The Batman Who Laughs #1
Written by: James Tynion IV
Art by: Riley Rossmo
Colors by: Ivan Plascenia
Letters by: Tom Napolitano
Cover by: Jason Fabok and Brad Anderson
Published by: DC Comics
A review by Stacy Dooks
This is the one I’ve been dreading.
I’ve previously reviewed a number of the Dark Nights one-shots chronicling the origins of the various Evil Batmen who’ve become the focal point of DC’s METAL crossover, but of them all The Batman Who Laughs #1 is the one I’ve been very, very leery of. I mean, look at the guy. He’s a mixture of the worst aspects of Clive Barker’s Pinhead from Hellraiser mixed with a liberal dose of Judge Death from the pages of 2000 AD. And it’s clear virtually from his introduction that he’s the right-hand Bat of Barbatos, the dark god that’s currently attacking the DC Multiverse with his league of Evil Batmen from the Dark Multiverse. Of all the Batmen to come out of those worlds that never should have been, his is the story I knew was going to get under my skin. And boy howdy, did it get under my skin.
On Earth -22 of the Dark Multiverse, the Joker commits an act of terror on the populace of Gotham so evil it compels Batman to employ lethal force to take him down. The GCPD is decimated, Commissioner Gordon is dead, and a number of Gotham youth have been exposed to a concentrated dose of the same chemicals that made the Joker into the maniac he was and have been driven irrevocably mad. Joker’s death was carefully planned however, as Batman soon discovers he’s been infected with a potent neural toxin that is slowly driving him insane. In another universe, there might be a chance the Dark Knight could discover a cure and save himself. But this isn’t a universe of happy endings, and we know only too well that for this Batman the cards are already stacked against him with a deck full of Jokers.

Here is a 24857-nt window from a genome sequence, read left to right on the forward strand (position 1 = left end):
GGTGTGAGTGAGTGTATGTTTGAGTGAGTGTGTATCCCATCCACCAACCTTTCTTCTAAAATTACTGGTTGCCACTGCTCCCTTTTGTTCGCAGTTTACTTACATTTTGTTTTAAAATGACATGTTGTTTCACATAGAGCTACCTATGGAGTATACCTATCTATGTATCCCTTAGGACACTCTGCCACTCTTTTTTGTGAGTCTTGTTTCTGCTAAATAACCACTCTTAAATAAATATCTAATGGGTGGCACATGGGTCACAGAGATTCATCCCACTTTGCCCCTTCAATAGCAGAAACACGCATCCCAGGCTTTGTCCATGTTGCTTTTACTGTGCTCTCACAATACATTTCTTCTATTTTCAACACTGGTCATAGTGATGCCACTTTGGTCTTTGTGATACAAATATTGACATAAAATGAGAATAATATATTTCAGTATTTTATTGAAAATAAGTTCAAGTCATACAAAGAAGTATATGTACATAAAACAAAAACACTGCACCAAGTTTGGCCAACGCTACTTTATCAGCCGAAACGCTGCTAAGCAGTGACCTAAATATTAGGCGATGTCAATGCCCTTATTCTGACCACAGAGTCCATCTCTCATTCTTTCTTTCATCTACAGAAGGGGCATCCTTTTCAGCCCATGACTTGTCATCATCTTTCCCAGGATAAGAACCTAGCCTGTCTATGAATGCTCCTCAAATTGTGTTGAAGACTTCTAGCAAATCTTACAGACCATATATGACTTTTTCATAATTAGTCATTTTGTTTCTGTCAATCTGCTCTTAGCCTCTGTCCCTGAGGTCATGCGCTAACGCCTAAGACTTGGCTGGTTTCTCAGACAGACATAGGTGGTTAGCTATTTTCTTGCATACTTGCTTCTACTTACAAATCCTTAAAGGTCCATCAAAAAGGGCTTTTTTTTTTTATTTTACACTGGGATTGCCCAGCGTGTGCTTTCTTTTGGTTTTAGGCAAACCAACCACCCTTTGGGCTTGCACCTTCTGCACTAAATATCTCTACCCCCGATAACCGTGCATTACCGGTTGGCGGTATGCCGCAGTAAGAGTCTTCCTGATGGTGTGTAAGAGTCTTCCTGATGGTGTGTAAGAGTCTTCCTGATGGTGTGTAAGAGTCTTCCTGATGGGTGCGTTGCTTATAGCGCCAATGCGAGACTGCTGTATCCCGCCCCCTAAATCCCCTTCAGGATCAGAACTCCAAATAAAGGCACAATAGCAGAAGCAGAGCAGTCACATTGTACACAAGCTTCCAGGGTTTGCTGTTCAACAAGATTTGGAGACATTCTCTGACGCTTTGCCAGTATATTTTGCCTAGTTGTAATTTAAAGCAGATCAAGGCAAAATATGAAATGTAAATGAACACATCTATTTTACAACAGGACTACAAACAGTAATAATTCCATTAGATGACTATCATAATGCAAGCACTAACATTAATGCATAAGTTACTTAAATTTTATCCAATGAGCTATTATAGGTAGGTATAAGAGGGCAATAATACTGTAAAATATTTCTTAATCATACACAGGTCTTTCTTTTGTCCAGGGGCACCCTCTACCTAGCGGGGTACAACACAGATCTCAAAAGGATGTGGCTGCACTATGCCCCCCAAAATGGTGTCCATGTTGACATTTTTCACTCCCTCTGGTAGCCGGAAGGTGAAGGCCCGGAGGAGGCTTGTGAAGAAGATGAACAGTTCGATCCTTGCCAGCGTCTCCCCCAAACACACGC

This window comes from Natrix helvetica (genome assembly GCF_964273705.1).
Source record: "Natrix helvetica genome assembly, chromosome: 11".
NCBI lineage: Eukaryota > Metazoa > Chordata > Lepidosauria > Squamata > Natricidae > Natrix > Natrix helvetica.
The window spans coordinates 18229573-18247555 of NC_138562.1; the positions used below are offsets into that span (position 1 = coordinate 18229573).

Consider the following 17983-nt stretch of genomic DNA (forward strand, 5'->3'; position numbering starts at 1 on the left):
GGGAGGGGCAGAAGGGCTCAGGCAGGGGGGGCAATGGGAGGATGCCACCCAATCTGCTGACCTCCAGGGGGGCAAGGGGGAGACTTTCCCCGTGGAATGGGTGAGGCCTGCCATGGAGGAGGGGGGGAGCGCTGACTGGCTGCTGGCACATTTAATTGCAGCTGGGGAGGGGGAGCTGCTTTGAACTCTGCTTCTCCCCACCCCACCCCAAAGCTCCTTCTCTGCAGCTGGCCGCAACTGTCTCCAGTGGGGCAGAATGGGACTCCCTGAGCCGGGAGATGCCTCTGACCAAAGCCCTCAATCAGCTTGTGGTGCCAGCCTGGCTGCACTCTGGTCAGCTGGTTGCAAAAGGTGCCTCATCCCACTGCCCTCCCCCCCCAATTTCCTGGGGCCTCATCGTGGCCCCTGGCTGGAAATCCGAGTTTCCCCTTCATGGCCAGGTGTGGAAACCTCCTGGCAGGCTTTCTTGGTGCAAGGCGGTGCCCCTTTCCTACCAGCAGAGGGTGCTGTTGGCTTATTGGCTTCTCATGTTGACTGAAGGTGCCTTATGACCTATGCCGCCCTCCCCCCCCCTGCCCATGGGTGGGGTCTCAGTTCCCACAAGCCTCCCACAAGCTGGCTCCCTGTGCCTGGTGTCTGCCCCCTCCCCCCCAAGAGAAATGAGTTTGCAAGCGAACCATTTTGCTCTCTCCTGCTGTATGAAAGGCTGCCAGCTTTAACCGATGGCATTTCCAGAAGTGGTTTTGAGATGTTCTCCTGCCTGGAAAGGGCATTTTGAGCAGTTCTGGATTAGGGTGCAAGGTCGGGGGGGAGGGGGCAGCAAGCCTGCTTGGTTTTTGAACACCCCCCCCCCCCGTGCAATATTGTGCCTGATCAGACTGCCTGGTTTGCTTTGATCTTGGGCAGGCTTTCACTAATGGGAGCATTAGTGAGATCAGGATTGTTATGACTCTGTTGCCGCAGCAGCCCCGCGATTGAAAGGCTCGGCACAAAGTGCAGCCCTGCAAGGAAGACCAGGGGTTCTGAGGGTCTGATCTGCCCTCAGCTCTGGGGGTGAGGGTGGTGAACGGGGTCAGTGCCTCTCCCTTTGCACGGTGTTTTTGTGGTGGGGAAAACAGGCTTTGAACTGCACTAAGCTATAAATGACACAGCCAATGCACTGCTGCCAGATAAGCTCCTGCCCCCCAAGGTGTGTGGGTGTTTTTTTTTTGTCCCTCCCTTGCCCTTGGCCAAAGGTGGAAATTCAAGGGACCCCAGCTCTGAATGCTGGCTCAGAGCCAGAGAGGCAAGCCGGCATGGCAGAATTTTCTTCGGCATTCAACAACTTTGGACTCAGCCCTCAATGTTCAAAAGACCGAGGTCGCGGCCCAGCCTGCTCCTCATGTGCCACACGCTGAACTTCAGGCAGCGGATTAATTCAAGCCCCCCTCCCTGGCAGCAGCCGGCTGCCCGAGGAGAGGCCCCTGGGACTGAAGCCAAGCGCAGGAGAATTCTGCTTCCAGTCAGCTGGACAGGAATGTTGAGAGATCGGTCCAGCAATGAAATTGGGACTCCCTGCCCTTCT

The Batman Who Laughs #1 is easily the creepiest out of the Dark Knights Metal tie-ins featuring the Dark Multiverse Batmen, and that is saying something. Tynion’s writing makes this Batman’s tale eerily familiar and completely alien at the same time, and Rossmo’s art lends itself nicely to the horror feel permeating the book. There’s definitely some disturbing imagery in the book to be sure (the sequence on the Justice League satellite is easily the worst) but the overall feel of the book is designed to take you well out of your comfort zone and for this reviewer it succeeded with aplomb. If there’s one Dark Nights tie-in I’d recommend as essential, this is it. THE BATMAN WHO LAUGHS #1 is an eerie tale that allows the reader to gain some understanding of Barbatos’ chief lieutenant in his invasion of the DC Multiverse.
Buy It! Not only is it a creepy done in one Elseworlds-style tale, it’s a key component to understanding one of Metal’s primary antagonists and getting a hint of just how bad things could really get for our heroes if they don’t save the day. Recommended.